Dispatches

al Rashad

Inside Baghdad’s largest psychiatric hospital, during an insane war

From the April 2005 magazine
Photograph by Rita Leistner
Located in Sadr City, one of Baghdad’s poorest neighbourhoods, al Rashad was attacked by American tanks in April 2003. Looters ransacked the hospital soon after, stealing anything of value, burning medical records, and raping six patients. Two years later, the hospital is still rebuilding. “What takes a day to destroy takes years to rebuild,” said Dr. Sultan, head of one of the hospital’s two wards.

In the months leading up to the election, Iraq was on fire. The ground shook and the sky darkened with smoke. In Baghdad, the streets were deserted, storefronts shut. Masked insurgents toting ak-47s buried explosives under the asphalt. Fundamentalist militants bombed liquor stores and hair salons. Kidnappings plagued the country. Women donned veils out of fear, and honour killings returned, allowing men to murder sisters, mothers, daughters, or wives for acts of perceived disobedience. The violence spilled right up to the gates of Baghdad’s largest psychiatric hospital, al Rashad. Inside the walled compound, there was an illusion of safety, where staff and patients could hear the explosions, but could not see the fierce battles raging outside. Al Rashad is home to 900 patients, 300 of them women, many of whom are schizophrenic. Isolated by mental illness, they come here from all over Iraq: Sunnis, Shiites, Christians, Arabs, Turkomans, and Kurds. In a country divided, they’ve found community. For nearly six months and over some twenty visits to al Rashad, I was drawn to these women, lonely and abandoned, many of them simply dropped off at the hospital like unwanted goods. Sometimes, I heard their hopes of leaving the hospital, of getting married, being reunited with families, husbands, and children. Most have lived at al Rashad for years, losing track of time and the outside world, as the old Iraq slips away under the burdens of conflict.

Photograph by Rita Leistner
A press briefing broadcast from the nearby Coalition Authority headquarters in central Baghdad. Television is one of the few conduits to the outside world for patients.
Photograph by Rita Leistner
Bushra al-Jorani, thirty-four-years old, has lived at al Rashad for thirteen years. Her dream was to marry an artist and write poetry. One night, she slipped a poem under my pillow that read: “Oh World! / Is this my fate from God? / Oh World! You turn your back on me / Only words relieve my tears, which increase day by day / What happened to me? I remember the joy of my youth / But all of time is against me / Nothing but tears remain of me.”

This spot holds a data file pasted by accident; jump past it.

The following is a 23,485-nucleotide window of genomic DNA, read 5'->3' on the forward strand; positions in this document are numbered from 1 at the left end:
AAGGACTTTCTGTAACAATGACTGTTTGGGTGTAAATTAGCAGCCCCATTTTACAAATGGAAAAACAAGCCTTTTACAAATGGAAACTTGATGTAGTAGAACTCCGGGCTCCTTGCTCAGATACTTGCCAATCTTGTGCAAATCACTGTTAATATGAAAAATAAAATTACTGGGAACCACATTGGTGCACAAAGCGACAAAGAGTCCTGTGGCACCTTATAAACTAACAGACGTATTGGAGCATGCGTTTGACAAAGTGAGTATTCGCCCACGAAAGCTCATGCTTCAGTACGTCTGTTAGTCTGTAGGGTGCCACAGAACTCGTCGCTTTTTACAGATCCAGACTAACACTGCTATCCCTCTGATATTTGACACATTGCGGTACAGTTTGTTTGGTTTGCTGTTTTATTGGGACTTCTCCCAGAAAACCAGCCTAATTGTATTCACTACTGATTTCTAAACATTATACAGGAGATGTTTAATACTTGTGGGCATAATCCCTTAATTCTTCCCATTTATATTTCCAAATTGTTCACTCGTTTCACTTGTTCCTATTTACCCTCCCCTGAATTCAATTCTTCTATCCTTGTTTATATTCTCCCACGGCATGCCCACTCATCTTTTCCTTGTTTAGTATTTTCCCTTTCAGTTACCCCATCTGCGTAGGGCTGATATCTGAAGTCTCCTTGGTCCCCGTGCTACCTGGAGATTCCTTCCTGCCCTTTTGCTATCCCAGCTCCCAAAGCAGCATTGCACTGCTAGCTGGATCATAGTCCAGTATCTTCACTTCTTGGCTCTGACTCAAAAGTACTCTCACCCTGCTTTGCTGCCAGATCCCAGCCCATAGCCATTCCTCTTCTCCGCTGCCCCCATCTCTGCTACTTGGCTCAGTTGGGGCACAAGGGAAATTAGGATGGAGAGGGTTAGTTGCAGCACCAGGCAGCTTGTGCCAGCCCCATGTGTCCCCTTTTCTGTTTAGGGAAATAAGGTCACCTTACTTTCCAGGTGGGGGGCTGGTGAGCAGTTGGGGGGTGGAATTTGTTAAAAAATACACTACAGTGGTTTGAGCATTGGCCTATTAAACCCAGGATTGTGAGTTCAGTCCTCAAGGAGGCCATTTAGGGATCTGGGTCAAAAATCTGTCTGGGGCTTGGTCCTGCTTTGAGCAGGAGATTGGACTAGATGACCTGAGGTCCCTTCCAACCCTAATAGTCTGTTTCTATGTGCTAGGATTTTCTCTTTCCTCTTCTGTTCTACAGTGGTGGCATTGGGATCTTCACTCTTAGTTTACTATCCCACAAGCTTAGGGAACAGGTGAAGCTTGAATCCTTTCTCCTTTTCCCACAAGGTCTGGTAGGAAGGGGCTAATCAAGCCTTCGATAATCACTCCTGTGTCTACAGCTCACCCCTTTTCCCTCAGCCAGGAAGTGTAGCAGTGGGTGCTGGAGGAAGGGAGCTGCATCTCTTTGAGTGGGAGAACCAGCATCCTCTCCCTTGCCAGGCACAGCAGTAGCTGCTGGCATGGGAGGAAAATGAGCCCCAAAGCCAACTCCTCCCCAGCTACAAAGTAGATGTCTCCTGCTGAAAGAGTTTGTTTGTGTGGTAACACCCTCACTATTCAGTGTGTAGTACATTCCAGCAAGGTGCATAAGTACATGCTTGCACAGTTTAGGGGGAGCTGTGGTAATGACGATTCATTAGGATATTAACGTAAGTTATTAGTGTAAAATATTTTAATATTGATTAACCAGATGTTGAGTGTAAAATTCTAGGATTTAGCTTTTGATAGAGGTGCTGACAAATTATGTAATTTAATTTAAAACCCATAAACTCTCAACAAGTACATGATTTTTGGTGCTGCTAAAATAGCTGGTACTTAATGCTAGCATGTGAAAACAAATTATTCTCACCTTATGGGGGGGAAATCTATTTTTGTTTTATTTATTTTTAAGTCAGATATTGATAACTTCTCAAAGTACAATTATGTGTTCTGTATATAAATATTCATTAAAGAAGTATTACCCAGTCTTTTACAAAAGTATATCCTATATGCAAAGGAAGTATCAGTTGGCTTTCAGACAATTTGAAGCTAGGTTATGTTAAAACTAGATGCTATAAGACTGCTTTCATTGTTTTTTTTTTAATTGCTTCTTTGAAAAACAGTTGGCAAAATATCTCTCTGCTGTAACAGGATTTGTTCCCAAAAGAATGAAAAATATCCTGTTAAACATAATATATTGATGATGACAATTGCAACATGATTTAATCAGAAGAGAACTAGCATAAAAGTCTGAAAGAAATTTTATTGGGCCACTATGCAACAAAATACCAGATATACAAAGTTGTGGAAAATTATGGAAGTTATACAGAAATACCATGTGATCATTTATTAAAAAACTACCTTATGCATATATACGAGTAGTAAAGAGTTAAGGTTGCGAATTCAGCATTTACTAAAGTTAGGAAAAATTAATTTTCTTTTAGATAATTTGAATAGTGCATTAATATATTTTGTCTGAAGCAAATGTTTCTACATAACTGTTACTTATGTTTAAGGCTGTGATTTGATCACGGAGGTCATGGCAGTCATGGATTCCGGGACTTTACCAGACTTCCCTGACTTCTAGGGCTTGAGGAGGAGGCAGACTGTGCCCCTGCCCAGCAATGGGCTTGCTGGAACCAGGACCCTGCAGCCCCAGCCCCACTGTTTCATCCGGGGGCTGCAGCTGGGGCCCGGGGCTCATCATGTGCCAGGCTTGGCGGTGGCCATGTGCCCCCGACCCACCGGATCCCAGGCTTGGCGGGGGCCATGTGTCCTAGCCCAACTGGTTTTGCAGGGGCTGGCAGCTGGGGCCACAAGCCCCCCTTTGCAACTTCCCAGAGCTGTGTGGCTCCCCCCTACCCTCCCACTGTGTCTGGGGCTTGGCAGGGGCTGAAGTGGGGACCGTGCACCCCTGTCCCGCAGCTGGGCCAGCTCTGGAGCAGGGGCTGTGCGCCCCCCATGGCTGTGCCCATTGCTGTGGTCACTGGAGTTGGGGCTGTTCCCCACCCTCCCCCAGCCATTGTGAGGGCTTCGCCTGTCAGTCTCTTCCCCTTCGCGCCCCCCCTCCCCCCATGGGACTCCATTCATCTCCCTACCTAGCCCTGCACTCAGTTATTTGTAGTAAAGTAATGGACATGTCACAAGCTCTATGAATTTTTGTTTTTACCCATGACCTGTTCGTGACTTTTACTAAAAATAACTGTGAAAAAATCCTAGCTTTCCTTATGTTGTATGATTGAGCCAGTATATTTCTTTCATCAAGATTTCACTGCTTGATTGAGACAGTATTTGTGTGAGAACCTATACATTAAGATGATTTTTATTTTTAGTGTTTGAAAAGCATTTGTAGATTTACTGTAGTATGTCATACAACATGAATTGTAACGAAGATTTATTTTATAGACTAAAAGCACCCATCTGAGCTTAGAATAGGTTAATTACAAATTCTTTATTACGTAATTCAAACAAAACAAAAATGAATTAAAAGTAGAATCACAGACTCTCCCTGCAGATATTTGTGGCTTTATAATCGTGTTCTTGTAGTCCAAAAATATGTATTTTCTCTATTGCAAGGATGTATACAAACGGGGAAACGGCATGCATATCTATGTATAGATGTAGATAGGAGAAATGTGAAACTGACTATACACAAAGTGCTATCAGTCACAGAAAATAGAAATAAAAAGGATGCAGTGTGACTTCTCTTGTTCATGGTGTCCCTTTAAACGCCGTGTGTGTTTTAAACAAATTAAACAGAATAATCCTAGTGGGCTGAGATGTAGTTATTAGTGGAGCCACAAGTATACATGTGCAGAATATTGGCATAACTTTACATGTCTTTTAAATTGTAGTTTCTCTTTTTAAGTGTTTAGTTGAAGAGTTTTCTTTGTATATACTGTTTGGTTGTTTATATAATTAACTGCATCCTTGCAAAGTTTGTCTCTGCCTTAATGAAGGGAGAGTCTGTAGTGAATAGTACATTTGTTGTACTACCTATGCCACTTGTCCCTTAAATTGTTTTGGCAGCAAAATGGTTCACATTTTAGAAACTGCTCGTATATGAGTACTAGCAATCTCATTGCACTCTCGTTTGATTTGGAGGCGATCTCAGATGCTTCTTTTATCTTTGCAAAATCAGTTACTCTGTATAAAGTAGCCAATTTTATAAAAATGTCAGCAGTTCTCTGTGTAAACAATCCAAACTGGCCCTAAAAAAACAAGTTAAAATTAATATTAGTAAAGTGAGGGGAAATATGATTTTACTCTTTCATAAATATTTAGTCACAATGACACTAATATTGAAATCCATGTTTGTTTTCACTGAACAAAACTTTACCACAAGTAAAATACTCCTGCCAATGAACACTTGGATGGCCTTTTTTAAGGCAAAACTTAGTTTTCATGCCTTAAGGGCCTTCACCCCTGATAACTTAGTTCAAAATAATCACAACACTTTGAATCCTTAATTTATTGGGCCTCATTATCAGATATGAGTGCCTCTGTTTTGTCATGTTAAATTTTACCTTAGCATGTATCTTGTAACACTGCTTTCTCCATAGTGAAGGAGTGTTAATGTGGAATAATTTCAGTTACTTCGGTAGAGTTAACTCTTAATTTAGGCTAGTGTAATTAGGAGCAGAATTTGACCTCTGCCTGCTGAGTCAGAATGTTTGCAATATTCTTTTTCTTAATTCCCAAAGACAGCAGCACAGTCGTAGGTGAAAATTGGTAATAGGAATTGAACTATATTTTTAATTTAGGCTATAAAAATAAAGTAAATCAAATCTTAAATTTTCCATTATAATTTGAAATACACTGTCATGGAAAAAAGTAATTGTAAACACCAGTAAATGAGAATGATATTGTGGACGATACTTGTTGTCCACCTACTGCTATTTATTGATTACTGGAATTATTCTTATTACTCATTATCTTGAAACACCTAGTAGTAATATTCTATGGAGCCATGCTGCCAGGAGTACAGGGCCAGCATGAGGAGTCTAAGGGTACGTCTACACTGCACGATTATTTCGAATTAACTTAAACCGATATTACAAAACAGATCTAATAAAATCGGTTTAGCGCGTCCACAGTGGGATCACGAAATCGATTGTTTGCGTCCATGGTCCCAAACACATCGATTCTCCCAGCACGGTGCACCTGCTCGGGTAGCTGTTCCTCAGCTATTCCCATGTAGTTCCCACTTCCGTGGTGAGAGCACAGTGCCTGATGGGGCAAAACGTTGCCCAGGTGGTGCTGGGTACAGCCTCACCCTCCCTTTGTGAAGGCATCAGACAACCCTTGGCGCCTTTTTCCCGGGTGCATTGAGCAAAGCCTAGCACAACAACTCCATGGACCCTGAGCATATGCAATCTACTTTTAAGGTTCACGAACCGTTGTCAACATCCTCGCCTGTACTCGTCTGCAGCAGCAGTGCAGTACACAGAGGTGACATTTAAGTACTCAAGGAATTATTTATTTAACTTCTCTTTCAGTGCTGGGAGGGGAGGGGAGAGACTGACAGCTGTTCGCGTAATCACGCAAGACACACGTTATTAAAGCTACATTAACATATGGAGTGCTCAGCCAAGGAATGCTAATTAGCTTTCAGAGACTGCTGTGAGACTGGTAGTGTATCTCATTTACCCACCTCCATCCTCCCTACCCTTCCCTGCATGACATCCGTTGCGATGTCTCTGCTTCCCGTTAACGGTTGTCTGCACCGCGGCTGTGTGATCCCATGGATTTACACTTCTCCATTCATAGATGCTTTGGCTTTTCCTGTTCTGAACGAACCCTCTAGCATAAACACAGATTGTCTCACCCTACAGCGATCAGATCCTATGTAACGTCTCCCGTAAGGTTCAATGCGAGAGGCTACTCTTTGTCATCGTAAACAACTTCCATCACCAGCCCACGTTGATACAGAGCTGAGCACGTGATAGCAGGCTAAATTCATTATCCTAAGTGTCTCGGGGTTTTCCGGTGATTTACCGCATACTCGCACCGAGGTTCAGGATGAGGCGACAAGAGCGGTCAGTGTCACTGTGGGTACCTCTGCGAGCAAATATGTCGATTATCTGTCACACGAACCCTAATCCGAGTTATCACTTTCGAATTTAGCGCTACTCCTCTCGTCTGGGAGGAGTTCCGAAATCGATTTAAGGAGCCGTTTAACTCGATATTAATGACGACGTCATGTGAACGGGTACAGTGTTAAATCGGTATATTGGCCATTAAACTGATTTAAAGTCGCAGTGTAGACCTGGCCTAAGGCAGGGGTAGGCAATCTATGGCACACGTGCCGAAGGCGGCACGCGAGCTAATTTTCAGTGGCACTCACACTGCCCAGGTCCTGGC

Photograph by Rita Leistner
There are very few activities for patients to occupy themselves with during the day. Smoking is a favourite pastime and nurses hand out cigarettes when they are in supply. The woman in the brown headscarf, who is legally blind, loves to smoke.
Photograph by Rita Leistner
Tharaik Yassin, twenty-seven-years old, checked into al Rashad a few months before the fall of Baghdad. Tharaik and her cousin Unis had been in love for many years, but her father would not permit their marriage. In September, her father visited the hospital and told her that Unis had married another woman. Tharaik didn’t believe it: “Unis made me a promise,” she said. Her father replied, “I’m leaving you here for good.”
Photograph by Rita Leistner
When Nadia Sherwan, whose hands are shown above, arrived at al Rashad fully veiled, the first thing the nurses did was remove her black abaya. A divorce, unaccompanied travel to Iran, and several romantic affairs had embarrassed Nadia’s family, and her brothers had been beating her. Nadia’s legs were a mass of bruises and cuts. “I had many boyfriends, and I loved them all,” she said.
Photograph by Rita Leistner
Latifa Ali and her eighteen-year-old son, Hayder, both patients at the hospital, were granted a day pass to visit their family. Upon arrival they were not welcome. “Oh. It’s you,” Latifa’s daughter said. On the way back to al Rashad, Hayder rested his hand on his ageing mother’s arm. Latifa’s eyes welled with tears. She is mentally stable, not prescribed any medication, but has been a patient for twenty years. “Don’t take photographs that make me look crazy,” she asked. “I’m not crazy.”
Photograph by Rita Leistner
“You have an interesting nose,” I said to forty-year-old Lamiya Aidan Kahumayes. “My husband hit me in the face with a pipe,” she replied.
Photograph by Rita Leistner
Patients pace the courtyard in the Zenab ward. When the military attack destroyed the outer walls of the hospital, patients fled into the streets of Baghdad. Most returned in the months afterward, but others remain unaccounted for.
Photograph by Rita Leistner
Sabria Aziz George is a voluntary patient who owns a house in an upscale Baghdad neighbourhood, and has a degree in chemistry. She also holds a key to one of the women’s wards, and often said, “I have all of their histories in my heart.” Sabria believes she is a saint, and at night she scribbles notes she thinks are transmitted to her directly from God, advocating an end to war. When I left the hospital, Sabria politely protested. She waved goodbye and asked, “Are you sure you have to leave so soon, my dear? We are just starting to have fun.”
Photograph by Rita Leistner
Mayada Mahmood Shkri, fifty-four-years old, pinched my bicep and smiled. “I like to keep fit. Would you like to see me do my exercises?” In the 40-degree shade, Mayada stretched upward and downward, then side to side. When a nearby explosion shook the ground beneath the hospital, she said, “Don’t be afraid. I feel safer here than out there. I don’t want contact with the conflict in the outside world. I hate war, these many wars. But I do like life. Sometimes one finds strength, like a drowning person.”